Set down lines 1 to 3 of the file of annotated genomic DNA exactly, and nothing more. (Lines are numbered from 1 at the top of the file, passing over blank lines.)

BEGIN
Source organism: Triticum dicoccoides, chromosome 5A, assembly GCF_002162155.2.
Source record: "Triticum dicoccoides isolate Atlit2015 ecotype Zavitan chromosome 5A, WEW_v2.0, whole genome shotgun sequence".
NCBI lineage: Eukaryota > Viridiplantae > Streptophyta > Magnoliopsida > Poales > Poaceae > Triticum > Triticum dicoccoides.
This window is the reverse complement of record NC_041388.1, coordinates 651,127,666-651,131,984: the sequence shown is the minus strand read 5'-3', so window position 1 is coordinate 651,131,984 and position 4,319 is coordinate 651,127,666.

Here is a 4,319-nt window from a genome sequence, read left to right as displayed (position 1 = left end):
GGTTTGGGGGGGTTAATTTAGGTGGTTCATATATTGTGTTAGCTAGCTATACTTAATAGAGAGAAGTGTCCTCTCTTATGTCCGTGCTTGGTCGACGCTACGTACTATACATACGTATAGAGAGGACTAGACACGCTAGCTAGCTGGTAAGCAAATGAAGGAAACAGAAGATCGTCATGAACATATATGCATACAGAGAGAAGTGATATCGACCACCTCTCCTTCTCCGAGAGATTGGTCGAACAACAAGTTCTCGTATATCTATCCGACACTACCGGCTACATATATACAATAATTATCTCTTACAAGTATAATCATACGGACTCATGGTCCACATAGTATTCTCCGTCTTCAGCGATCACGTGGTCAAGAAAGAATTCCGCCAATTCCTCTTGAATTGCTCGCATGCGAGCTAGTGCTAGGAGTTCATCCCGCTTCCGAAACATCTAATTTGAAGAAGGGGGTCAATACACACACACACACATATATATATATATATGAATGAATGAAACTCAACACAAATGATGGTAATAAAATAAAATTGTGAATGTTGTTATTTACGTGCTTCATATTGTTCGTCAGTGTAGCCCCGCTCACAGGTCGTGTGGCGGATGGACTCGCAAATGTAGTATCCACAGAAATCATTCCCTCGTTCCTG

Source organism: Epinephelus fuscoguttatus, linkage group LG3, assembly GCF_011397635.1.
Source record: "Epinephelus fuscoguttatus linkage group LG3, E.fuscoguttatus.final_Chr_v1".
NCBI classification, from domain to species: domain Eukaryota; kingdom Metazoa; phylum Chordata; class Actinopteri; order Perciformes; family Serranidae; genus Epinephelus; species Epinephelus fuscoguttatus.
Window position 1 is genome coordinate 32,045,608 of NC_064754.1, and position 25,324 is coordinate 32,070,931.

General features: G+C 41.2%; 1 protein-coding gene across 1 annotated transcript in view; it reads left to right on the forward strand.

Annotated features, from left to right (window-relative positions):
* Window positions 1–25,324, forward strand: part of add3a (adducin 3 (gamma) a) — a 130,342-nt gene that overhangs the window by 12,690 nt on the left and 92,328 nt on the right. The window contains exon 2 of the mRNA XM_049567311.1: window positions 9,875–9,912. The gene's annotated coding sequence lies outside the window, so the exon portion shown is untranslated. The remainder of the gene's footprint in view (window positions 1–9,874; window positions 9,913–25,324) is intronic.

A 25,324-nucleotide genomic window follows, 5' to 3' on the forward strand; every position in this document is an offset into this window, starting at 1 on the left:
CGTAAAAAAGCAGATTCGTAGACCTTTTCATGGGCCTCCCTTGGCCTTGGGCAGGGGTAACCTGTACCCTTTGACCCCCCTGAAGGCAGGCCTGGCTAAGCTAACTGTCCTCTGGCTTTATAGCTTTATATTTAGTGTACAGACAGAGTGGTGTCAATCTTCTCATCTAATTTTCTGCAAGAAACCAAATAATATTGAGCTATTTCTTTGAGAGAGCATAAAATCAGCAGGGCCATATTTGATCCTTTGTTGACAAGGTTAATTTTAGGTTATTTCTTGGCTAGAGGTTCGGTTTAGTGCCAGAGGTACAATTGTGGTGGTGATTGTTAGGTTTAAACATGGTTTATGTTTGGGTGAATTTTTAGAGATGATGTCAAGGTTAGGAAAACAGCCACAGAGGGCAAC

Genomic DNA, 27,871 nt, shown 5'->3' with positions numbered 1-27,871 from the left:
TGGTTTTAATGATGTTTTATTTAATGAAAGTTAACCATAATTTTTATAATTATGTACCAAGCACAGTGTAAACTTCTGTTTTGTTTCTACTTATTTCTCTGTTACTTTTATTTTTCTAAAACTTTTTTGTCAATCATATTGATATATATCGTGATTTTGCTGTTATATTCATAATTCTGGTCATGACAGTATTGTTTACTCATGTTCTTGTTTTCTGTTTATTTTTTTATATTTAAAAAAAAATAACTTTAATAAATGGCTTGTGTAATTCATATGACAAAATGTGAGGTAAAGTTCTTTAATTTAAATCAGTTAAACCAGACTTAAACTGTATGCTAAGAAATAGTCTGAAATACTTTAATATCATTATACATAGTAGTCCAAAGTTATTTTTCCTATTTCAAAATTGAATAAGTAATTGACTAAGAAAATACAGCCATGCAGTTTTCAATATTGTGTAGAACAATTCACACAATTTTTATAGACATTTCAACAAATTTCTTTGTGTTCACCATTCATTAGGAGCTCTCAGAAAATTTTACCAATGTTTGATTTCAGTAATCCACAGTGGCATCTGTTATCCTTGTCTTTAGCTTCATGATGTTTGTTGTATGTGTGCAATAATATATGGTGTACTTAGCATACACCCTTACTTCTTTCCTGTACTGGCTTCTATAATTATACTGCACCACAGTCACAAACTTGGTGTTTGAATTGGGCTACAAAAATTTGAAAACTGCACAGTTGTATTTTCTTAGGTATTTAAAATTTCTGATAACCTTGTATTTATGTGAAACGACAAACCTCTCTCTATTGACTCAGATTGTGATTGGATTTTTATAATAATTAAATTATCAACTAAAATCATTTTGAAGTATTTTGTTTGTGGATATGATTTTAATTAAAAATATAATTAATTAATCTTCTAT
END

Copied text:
Source organism: Triticum dicoccoides, chromosome 5A, assembly GCF_002162155.2.
Source record: "Triticum dicoccoides isolate Atlit2015 ecotype Zavitan chromosome 5A, WEW_v2.0, whole genome shotgun sequence".
NCBI lineage: Eukaryota > Viridiplantae > Streptophyta > Magnoliopsida > Poales > Poaceae > Triticum > Triticum dicoccoides.